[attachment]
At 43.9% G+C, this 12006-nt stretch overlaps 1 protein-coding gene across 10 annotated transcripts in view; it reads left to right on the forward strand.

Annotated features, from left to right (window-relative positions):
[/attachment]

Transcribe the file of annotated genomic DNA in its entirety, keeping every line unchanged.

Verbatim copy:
At 43.9% G+C, this 12006-nt stretch overlaps 1 protein-coding gene across 10 annotated transcripts in view; it reads left to right on the forward strand.

Annotated features, from left to right (window-relative positions):